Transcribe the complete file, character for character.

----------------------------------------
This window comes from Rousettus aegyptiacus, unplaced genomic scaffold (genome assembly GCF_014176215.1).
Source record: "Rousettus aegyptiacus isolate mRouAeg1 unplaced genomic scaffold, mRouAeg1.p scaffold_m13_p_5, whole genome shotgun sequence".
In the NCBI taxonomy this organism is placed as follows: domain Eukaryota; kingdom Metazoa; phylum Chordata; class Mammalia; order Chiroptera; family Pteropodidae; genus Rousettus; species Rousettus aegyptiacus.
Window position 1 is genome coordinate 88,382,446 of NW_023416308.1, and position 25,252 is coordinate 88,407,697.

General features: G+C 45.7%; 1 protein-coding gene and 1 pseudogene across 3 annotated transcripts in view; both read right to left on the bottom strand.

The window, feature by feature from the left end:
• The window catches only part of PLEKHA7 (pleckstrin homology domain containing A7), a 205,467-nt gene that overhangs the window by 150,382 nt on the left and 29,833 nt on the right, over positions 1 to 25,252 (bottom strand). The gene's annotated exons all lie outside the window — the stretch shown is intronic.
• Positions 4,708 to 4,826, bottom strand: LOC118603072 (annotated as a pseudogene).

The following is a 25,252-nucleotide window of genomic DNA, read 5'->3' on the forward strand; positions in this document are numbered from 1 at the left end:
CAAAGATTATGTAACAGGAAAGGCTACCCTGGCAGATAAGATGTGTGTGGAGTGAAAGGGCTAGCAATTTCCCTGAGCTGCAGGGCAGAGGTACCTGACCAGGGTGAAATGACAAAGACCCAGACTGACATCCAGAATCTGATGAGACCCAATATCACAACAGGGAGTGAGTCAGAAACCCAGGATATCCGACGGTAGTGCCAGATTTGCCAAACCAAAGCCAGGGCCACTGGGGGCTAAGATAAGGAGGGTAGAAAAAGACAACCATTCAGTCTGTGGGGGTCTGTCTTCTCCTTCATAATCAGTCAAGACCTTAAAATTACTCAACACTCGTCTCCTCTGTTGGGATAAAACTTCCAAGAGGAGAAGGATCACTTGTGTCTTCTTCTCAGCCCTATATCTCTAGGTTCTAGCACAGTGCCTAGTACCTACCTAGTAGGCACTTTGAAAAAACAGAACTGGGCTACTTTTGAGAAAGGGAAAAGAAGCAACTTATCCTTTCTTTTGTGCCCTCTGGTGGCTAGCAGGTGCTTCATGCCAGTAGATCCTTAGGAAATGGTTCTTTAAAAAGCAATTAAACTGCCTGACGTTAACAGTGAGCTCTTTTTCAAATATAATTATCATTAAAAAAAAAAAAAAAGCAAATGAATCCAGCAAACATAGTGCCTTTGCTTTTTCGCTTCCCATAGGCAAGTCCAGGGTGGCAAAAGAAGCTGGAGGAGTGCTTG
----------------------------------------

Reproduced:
This window comes from Rousettus aegyptiacus, unplaced genomic scaffold (genome assembly GCF_014176215.1).
Source record: "Rousettus aegyptiacus isolate mRouAeg1 unplaced genomic scaffold, mRouAeg1.p scaffold_m13_p_5, whole genome shotgun sequence".
In the NCBI taxonomy this organism is placed as follows: domain Eukaryota; kingdom Metazoa; phylum Chordata; class Mammalia; order Chiroptera; family Pteropodidae; genus Rousettus; species Rousettus aegyptiacus.
Window position 1 is genome coordinate 88,382,446 of NW_023416308.1, and position 25,252 is coordinate 88,407,697.

General features: G+C 45.7%; 1 protein-coding gene and 1 pseudogene across 3 annotated transcripts in view; both read right to left on the bottom strand.

The window, feature by feature from the left end:
• The window catches only part of PLEKHA7 (pleckstrin homology domain containing A7), a 205,467-nt gene that overhangs the window by 150,382 nt on the left and 29,833 nt on the right, over positions 1 to 25,252 (bottom strand). The gene's annotated exons all lie outside the window — the stretch shown is intronic.
• Positions 4,708 to 4,826, bottom strand: LOC118603072 (annotated as a pseudogene).

The following is a 25,252-nucleotide window of genomic DNA, read 5'->3' on the forward strand; positions in this document are numbered from 1 at the left end:
CAAAGATTATGTAACAGGAAAGGCTACCCTGGCAGATAAGATGTGTGTGGAGTGAAAGGGCTAGCAATTTCCCTGAGCTGCAGGGCAGAGGTACCTGACCAGGGTGAAATGACAAAGACCCAGACTGACATCCAGAATCTGATGAGACCCAATATCACAACAGGGAGTGAGTCAGAAACCCAGGATATCCGACGGTAGTGCCAGATTTGCCAAACCAAAGCCAGGGCCACTGGGGGCTAAGATAAGGAGGGTAGAAAAAGACAACCATTCAGTCTGTGGGGGTCTGTCTTCTCCTTCATAATCAGTCAAGACCTTAAAATTACTCAACACTCGTCTCCTCTGTTGGGATAAAACTTCCAAGAGGAGAAGGATCACTTGTGTCTTCTTCTCAGCCCTATATCTCTAGGTTCTAGCACAGTGCCTAGTACCTACCTAGTAGGCACTTTGAAAAAACAGAACTGGGCTACTTTTGAGAAAGGGAAAAGAAGCAACTTATCCTTTCTTTTGTGCCCTCTGGTGGCTAGCAGGTGCTTCATGCCAGTAGATCCTTAGGAAATGGTTCTTTAAAAAGCAATTAAACTGCCTGACGTTAACAGTGAGCTCTTTTTCAAATATAATTATCATTAAAAAAAAAAAAAAAGCAAATGAATCCAGCAAACATAGTGCCTTTGCTTTTTCGCTTCCCATAGGCAAGTCCAGGGTGGCAAAAGAAGCTGGAGGAGTGCTTG